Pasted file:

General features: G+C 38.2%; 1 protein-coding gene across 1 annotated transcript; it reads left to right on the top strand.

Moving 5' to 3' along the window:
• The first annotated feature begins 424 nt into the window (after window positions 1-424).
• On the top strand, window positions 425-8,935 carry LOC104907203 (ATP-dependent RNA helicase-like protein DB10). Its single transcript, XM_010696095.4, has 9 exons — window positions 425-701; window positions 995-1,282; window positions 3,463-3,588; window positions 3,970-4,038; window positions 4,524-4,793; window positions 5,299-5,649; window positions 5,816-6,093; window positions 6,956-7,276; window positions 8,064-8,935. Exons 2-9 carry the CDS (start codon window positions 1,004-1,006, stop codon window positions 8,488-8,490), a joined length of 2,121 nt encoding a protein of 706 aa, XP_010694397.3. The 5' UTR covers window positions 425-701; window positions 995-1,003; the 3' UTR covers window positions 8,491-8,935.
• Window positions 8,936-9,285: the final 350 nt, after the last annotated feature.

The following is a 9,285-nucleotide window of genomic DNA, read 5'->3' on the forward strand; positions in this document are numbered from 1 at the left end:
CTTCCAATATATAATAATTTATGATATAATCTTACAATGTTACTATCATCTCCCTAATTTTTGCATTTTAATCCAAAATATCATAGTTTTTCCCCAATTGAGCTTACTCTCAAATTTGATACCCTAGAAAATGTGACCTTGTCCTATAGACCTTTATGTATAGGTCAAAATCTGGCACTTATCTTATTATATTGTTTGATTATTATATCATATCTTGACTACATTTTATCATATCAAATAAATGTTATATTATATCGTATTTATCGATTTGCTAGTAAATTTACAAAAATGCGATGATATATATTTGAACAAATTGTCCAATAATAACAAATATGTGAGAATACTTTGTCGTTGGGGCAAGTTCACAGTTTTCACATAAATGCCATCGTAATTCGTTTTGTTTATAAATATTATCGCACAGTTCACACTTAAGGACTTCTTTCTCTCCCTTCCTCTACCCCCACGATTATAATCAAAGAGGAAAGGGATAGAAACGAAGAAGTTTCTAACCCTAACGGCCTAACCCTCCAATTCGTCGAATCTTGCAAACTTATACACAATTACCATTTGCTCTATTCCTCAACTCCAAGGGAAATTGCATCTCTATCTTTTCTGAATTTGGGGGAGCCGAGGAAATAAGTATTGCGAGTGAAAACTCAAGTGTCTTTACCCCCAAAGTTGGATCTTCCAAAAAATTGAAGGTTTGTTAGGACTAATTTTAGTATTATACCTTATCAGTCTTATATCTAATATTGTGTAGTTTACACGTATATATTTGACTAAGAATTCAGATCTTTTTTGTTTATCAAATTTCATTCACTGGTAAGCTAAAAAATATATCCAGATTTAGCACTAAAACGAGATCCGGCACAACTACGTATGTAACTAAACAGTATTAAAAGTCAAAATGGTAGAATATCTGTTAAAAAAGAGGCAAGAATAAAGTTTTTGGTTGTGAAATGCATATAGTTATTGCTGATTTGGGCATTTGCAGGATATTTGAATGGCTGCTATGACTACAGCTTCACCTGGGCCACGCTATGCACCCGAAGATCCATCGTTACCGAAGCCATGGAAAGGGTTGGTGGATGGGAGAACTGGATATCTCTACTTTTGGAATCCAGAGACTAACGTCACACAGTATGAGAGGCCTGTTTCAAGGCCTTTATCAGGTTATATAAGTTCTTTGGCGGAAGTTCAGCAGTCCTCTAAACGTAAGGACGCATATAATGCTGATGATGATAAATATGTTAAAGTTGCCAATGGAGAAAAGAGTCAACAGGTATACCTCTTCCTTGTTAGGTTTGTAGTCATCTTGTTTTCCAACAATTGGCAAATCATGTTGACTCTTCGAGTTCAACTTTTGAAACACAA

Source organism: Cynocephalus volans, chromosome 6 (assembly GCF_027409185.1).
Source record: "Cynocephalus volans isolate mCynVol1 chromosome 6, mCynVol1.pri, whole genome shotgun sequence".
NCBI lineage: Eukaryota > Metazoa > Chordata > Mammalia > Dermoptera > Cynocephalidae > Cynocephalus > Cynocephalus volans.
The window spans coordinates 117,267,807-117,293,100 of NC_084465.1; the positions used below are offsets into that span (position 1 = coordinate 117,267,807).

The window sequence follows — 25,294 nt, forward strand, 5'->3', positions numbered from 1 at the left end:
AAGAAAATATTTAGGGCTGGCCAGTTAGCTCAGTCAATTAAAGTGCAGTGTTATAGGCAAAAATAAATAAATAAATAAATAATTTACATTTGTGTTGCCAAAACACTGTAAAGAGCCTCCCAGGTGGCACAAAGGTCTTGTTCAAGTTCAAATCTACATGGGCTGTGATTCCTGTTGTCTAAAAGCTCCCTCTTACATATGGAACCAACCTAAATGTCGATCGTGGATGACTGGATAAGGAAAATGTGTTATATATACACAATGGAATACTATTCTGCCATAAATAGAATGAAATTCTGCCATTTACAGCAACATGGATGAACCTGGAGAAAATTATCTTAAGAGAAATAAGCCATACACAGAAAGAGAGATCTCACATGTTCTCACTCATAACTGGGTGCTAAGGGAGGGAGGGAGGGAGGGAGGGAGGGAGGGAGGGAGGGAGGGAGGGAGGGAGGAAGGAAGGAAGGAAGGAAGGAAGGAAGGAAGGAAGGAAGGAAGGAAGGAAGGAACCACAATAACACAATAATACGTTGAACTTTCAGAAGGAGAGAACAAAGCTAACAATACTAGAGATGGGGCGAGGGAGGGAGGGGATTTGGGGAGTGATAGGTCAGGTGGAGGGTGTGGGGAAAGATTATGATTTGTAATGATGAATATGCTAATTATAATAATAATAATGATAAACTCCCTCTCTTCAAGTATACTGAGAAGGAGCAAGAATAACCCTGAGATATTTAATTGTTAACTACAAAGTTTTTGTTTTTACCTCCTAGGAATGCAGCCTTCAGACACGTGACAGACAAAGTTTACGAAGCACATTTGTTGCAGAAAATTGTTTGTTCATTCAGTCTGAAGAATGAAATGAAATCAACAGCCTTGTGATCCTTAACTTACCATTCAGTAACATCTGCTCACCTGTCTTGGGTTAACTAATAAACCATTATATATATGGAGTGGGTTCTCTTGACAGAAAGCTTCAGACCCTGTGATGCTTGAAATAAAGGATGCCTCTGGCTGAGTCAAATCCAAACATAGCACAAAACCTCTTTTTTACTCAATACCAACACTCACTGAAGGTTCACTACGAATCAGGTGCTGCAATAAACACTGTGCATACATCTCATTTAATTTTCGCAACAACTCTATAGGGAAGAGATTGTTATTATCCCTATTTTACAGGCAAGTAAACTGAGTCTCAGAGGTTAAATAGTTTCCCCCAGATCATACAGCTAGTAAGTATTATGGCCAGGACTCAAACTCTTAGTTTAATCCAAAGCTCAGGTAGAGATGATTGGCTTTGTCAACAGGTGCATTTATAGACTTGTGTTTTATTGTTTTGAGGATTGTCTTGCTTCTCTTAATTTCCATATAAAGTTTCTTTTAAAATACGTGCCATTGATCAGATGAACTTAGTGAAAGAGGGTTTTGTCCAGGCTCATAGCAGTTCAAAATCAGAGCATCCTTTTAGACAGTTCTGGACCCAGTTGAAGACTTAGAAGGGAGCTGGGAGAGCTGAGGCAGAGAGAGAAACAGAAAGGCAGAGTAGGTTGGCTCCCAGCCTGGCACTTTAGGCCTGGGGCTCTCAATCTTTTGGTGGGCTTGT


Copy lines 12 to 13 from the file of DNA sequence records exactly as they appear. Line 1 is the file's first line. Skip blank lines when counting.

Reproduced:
The window sequence follows — 25,294 nt, forward strand, 5'->3', positions numbered from 1 at the left end:
AAGAAAATATTTAGGGCTGGCCAGTTAGCTCAGTCAATTAAAGTGCAGTGTTATAGGCAAAAATAAATAAATAAATAAATAATTTACATTTGTGTTGCCAAAACACTGTAAAGAGCCTCCCAGGTGGCACAAAGGTCTTGTTCAAGTTCAAATCTACATGGGCTGTGATTCCTGTTGTCTAAAAGCTCCCTCTTACATATGGAACCAACCTAAATGTCGATCGTGGATGACTGGATAAGGAAAATGTGTTATATATACACAATGGAATACTATTCTGCCATAAATAGAATGAAATTCTGCCATTTACAGCAACATGGATGAACCTGGAGAAAATTATCTTAAGAGAAATAAGCCATACACAGAAAGAGAGATCTCACATGTTCTCACTCATAACTGGGTGCTAAGGGAGGGAGGGAGGGAGGGAGGGAGGGAGGGAGGGAGGGAGGGAGGGAGGGAGGAAGGAAGGAAGGAAGGAAGGAAGGAAGGAAGGAAGGAAGGAAGGAAGGAAGGAACCACAATAACACAATAATACGTTGAACTTTCAGAAGGAGAGAACAAAGCTAACAATACTAGAGATGGGGCGAGGGAGGGAGGGGATTTGGGGAGTGATAGGTCAGGTGGAGGGTGTGGGGAAAGATTATGATTTGTAATGATGAATATGCTAATTATAATAATAATAATGATAAACTCCCTCTCTTCAAGTATACTGAGAAGGAGCAAGAATAACCCTGAGATATTTAATTGTTAACTACAAAGTTTTTGTTTTTACCTCCTAGGAATGCAGCCTTCAGACACGTGACAGACAAAGTTTACGAAGCACATTTGTTGCAGAAAATTGTTTGTTCATTCAGTCTGAAGAATGAAATGAAATCAACAGCCTTGTGATCCTTAACTTACCATTCAGTAACATCTGCTCACCTGTCTTGGGTTAACTAATAAACCATTATATATATGGAGTGGGTTCTCTTGACAGAAAGCTTCAGACCCTGTGATGCTTGAAATAAAGGATGCCTCTGGCTGAGTCAAATCCAAACATAGCACAAAACCTCTTTTTTACTCAATACCAACACTCACTGAAGGTTCACTACGAATCAGGTGCTGCAATAAACACTGTGCATACATCTCATTTAATTTTCGCAACAACTCTATAGGGAAGAGATTGTTATTATCCCTATTTTACAGGCAAGTAAACTGAGTCTCAGAGGTTAAATAGTTTCCCCCAGATCATACAGCTAGTAAGTATTATGGCCAGGACTCAAACTCTTAGTTTAATCCAAAGCTCAGGTAGAGATGATTGGCTTTGTCAACAGGTGCATTTATAGACTTGTGTTTTATTGTTTTGAGGATTGTCTTGCTTCTCTTAATTTCCATATAAAGTTTCTTTTAAAATACGTGCCATTGATCAGATGAACTTAGTGAAAGAGGGTTTTGTCCAGGCTCATAGCAGTTCAAAATCAGAGCATCCTTTTAGACAGTTCTGGACCCAGTTGAAGACTTAGAAGGGAGCTGGGAGAGCTGAGGCAGAGAGAGAAACAGAAAGGCAGAGTAGGTTGGCTCCCAGCCTGGCACTTTAGGCCTGGGGCTCTCAATCTTTTGGTGGGCTTGT